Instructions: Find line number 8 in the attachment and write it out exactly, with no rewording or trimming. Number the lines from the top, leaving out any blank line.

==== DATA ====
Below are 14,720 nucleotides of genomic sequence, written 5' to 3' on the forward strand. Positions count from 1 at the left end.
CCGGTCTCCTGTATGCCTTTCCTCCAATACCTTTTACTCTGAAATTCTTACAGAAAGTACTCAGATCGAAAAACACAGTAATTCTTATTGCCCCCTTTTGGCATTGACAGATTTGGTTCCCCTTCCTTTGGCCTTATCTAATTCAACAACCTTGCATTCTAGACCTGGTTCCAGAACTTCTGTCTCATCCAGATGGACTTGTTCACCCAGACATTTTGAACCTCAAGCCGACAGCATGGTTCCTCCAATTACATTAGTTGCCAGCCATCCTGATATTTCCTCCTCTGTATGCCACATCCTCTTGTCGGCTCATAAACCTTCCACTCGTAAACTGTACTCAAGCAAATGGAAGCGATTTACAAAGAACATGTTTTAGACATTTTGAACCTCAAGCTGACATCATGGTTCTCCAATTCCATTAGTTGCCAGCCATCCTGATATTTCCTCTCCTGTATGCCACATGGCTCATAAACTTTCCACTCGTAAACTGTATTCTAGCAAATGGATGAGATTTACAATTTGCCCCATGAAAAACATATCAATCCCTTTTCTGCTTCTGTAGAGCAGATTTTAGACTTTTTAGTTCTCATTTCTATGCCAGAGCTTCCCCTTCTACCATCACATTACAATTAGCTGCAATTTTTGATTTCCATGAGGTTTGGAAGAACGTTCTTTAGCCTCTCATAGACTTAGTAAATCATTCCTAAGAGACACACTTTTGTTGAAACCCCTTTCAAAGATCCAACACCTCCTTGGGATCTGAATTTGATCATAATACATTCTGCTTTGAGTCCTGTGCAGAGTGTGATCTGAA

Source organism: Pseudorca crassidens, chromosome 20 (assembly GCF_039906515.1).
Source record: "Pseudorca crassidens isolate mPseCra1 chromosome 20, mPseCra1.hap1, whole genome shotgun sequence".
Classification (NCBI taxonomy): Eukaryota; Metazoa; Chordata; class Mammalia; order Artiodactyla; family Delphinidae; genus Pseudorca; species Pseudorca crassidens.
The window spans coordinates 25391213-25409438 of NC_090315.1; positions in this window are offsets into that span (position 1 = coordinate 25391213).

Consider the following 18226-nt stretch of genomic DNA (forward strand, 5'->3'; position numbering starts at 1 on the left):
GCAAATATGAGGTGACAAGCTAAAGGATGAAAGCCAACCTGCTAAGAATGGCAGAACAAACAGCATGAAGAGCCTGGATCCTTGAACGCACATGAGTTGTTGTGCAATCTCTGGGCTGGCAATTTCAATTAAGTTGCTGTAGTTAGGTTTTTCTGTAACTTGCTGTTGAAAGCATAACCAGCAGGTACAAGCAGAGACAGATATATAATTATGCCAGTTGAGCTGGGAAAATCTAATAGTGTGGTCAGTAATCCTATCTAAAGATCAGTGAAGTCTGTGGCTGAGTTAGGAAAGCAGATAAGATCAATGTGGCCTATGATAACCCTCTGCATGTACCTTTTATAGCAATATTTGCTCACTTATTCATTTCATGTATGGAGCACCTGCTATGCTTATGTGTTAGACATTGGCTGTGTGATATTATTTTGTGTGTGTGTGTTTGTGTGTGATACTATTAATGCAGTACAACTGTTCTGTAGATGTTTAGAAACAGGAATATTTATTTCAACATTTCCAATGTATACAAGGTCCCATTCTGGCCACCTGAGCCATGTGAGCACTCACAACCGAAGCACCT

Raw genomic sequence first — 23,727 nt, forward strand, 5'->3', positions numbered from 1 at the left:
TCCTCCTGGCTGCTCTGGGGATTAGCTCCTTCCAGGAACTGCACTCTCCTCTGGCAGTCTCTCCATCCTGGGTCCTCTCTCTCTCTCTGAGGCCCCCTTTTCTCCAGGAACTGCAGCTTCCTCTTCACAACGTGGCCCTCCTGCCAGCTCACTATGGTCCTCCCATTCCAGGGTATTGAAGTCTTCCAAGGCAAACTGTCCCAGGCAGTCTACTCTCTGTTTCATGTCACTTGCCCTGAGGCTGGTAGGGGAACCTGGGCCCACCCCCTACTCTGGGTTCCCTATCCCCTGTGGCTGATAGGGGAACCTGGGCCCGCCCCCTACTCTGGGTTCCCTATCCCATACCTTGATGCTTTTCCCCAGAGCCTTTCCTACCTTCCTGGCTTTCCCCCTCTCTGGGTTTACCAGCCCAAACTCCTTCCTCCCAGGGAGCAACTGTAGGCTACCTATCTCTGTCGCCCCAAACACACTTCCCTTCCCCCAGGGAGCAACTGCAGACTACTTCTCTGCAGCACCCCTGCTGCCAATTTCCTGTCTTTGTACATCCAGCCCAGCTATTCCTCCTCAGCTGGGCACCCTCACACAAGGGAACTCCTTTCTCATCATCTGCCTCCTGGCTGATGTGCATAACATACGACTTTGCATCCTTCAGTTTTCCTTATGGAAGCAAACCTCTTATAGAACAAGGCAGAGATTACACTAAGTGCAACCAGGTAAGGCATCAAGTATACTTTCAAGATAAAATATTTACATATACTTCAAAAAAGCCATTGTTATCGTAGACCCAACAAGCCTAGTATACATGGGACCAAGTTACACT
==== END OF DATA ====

GCAAATATGAGGTGACAAGCTAAAGGATGAAAGCCAACCTGCTAAGAATGGCAGAACAAACAGCATGAAGAGCCTGGATCCTTGAACGCACATGAGTTGTTGTGCAATCTCTGGGCTGGCAATTTCAATTAAGTTGCTGTAGTTAGGTTTTTCTGTAACTTGCTGTTGAAAGCATAACCAGCAGGTACAAGCAGAGACAGATATATAATTATGCCAGTTGAGCTGGGAAAATCTAATAGTGTGGTCAGTAATCCTATCTAAAGATCAGTGAAGTCTGTGGCTGAGTTAGGAAAGCAGATAAGATCAATGTGGCCTATGATAACCCTCTGCATGTACCTTTTATAGCAATATTTGCTCACTTATTCATTTCATGTATGGAGCACCTGCTATGCTTATGTGTTAGACATTGGCTGTGTGATATTATTTTGTGTGTGTGTGTTTGTGTGTGATACTATTAATGCAGTACAACTGTTCTGTAGATGTTTAGAAACAGGAATATTTATTTCAACATTTCCAATGTATACAAGGTCCCATTCTGGCCACCTGAGCCATGTGAGCACTCACAACCGAAGCACCT